A WOMAN'S PLACE
In the late 18th century, Western governments were run by white men who probably couldn’t imagine women running for any elected office, let alone the presidency.
Abigail Adams was ahead of her time in her advocacy for inclusion. “Remember the ladies,” she wrote to her husband, the revolutionary leader John Adams, in March 1776, when he was a delegate to the Continental Congress. She urged that Congress consider the rights of women as it laid the foundations for American independence.
“Remember, all men would be tyrants if they could,” she wrote. “If particular care and attention is not paid to the ladies, we are determined to foment a rebellion, and will not hold ourselves bound by any laws in which we have no voice or representation.”
Abigail Adams became the first lady when her husband succeeded George Washington as president in 1797.
Between Abigail Adams’ letter and the 2008 campaign of Hillary Rodham Clinton, the first politically viable female candidate for president, generations of American women overcame stereotypes and broke down barriers to elected office.
In 1887, Susanna Madora Salter was elected mayor of Argonia, Kansas, becoming the first female U.S. mayor only weeks after Kansas women earned voting rights. Some men had nominated the 27-year-old Salter as a joke, but the joke was on them when she won the election.
WOMEN IN CONGRESS
Jeannette Rankin, a Republican of Montana, took her seat in the U.S. House of Representatives on April 2, 1916, as the first woman elected to Congress — even before the Nineteenth Amendment in 1920 gave all American women the right to vote in elections.
Rankin maintained that women’s talents and expertise were needed to build better societies. “Men and women are like right and left hands; it doesn’t make sense not to use both,” she said.
In 1932, Hattie Caraway, initially appointed to fill her late husband’s seat, became the first woman elected to the Senate in her own right, representing Arkansas. Nicknamed “silent Hattie” for the rarity of her public speeches, Caraway took her responsibilities seriously and built a reputation for integrity.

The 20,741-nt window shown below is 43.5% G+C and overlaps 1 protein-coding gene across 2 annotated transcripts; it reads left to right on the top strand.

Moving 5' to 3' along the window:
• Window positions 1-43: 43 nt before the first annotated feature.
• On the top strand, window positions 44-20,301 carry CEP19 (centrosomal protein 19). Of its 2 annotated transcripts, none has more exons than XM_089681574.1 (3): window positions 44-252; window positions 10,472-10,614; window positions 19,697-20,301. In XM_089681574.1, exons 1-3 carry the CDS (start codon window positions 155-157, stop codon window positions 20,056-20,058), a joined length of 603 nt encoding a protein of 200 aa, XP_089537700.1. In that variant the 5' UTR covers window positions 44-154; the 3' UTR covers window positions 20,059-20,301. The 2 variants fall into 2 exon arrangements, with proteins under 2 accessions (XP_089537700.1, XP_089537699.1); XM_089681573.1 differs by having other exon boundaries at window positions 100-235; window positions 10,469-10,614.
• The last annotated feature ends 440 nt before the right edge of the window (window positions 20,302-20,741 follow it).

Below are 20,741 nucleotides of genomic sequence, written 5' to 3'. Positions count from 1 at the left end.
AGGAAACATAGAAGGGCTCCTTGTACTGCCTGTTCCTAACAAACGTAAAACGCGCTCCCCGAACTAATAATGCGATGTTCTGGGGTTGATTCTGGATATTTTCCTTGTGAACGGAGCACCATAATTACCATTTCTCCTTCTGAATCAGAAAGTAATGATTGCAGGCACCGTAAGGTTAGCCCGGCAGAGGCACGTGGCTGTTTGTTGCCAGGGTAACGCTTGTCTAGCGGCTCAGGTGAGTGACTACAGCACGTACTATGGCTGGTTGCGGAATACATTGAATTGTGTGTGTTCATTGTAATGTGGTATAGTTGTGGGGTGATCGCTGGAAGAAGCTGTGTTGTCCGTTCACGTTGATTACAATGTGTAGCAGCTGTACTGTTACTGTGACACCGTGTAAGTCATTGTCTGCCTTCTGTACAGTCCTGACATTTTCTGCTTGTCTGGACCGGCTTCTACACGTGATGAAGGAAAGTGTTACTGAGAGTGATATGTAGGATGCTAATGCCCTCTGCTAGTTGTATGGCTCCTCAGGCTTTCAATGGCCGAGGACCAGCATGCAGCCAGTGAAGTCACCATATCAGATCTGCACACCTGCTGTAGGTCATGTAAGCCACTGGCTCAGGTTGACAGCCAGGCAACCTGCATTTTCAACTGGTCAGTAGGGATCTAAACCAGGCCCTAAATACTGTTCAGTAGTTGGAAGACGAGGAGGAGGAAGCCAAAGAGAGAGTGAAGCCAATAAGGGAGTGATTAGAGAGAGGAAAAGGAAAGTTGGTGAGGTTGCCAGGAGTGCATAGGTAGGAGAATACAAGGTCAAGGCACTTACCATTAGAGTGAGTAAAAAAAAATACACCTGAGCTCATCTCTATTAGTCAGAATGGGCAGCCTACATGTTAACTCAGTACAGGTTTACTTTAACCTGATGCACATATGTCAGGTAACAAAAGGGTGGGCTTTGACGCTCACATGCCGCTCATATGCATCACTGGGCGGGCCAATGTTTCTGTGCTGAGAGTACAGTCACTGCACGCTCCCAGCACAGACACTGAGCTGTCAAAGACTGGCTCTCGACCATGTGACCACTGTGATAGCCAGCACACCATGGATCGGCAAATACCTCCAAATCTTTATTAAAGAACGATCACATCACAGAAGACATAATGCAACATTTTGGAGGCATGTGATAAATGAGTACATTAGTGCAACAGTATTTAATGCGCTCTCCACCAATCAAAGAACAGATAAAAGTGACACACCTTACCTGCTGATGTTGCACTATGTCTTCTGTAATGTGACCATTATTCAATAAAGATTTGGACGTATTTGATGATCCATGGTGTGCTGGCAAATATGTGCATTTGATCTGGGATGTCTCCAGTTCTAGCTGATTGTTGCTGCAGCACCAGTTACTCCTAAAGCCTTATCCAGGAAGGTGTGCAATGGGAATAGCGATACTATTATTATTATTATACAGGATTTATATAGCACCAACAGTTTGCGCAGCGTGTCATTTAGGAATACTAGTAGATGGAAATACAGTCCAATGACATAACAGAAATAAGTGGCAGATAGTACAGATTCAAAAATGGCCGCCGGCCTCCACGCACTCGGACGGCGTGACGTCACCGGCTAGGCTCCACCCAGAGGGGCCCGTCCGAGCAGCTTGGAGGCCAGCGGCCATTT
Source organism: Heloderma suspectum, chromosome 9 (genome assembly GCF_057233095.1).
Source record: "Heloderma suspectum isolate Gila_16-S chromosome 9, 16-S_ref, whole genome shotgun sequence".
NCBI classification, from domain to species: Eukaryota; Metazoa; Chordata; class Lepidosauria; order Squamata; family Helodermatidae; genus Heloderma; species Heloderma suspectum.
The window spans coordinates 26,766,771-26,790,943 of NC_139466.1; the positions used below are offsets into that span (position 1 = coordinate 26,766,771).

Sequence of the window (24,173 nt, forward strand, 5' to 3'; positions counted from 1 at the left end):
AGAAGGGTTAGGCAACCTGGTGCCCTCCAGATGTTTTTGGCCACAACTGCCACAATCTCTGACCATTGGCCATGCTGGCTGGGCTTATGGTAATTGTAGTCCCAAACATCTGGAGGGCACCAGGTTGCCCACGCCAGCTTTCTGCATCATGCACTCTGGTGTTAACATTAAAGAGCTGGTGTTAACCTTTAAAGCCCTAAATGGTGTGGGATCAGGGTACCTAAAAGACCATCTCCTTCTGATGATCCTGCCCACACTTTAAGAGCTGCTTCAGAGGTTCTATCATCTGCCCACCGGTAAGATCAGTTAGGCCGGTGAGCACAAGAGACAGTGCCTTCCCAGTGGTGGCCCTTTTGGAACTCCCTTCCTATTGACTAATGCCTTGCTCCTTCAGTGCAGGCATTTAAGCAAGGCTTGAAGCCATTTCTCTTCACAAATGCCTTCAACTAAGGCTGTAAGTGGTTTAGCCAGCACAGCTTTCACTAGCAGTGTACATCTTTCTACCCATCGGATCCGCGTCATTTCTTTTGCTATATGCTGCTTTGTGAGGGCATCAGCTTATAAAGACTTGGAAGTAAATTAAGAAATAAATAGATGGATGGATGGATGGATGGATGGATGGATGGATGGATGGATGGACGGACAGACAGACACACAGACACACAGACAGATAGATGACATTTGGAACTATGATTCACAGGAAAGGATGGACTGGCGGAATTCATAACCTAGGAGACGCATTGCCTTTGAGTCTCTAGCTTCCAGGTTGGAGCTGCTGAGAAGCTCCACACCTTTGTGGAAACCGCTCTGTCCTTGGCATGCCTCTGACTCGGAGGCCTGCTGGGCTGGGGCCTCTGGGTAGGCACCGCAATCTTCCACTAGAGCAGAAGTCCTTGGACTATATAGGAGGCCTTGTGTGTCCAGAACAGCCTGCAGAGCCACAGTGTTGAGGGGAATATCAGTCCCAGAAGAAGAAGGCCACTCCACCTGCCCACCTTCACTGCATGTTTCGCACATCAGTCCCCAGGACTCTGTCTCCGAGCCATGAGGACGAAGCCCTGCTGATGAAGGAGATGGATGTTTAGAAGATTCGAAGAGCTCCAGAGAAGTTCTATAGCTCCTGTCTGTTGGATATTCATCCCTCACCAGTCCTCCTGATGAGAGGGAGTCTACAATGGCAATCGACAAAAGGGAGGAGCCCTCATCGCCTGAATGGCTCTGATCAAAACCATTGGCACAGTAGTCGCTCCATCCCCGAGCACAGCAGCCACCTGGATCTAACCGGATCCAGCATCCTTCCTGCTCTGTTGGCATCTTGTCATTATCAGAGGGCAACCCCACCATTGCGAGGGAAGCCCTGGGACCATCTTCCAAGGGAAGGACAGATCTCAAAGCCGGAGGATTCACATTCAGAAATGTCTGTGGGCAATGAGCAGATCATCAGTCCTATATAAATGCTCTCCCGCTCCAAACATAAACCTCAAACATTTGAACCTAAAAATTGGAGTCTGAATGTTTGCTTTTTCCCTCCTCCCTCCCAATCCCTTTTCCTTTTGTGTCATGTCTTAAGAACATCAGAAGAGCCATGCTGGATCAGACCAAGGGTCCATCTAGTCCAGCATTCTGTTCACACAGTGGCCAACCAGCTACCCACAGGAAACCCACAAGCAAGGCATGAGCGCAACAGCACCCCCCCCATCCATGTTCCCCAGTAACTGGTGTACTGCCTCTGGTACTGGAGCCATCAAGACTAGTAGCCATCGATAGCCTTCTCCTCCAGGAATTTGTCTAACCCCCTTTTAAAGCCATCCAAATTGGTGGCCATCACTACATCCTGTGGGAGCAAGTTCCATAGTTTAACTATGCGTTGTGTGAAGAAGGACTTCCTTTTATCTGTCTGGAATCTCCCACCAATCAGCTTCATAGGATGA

Margaret Chase Smith represented Maine first in the U.S. House of Representatives and then in the U.S. Senate — the first woman to serve in both chambers of Congress. In 1964, Republican Smith became the first woman considered for the presidential nomination at a national convention; she lost to Barry Goldwater.
Shirley Chisholm of New York — the first black woman elected to Congress and a champion of minority rights — campaigned for the Democratic presidential nomination in 1972. Chisholm struggled to be taken seriously; newscaster Walter Cronkite announced her candidacy by saying “a new hat — rather, a bonnet — was tossed into the Democratic presidential race today.” Chisholm lost the nomination to George McGovern.
In 1984, Geraldine Ferraro campaigned as the Democratic candidate for vice president. In accepting the nomination, the New York representative said, “By choosing a woman to run for our nation’s second highest office, you sent a powerful signal to all Americans. There are no doors we cannot unlock. We will place no limits on achievement.”
When President George W. Bush delivered his State of the Union address in January 2007, the first female speaker of the U.S. House of Representatives, Nancy Pelosi from San Francisco, sat behind him on the dais. (The speaker is next in line of succession to the presidency after the vice president.)
President Bush called Pelosi’s ascension to the post of speaker “historic for our country. And as the father of young women … I think it’s important.”
In 2008, Sarah Palin became the Republican Party’s first female nominee for vice president.
In June 2008, former first lady Hillary Rodham Clinton, a U.S. senator from New York, ended her historic bid for the U.S. presidency. The 18 million primary votes she had won by June were not going to be enough to secure the Democratic nomination.
“Think how much progress we’ve already made,” Clinton told her supporters. “… [F]rom now on it will be unremarkable for a woman to win primary state victories, unremarkable to have a woman in a close race to be our nominee, unremarkable to think that a woman can be the president of the United States.”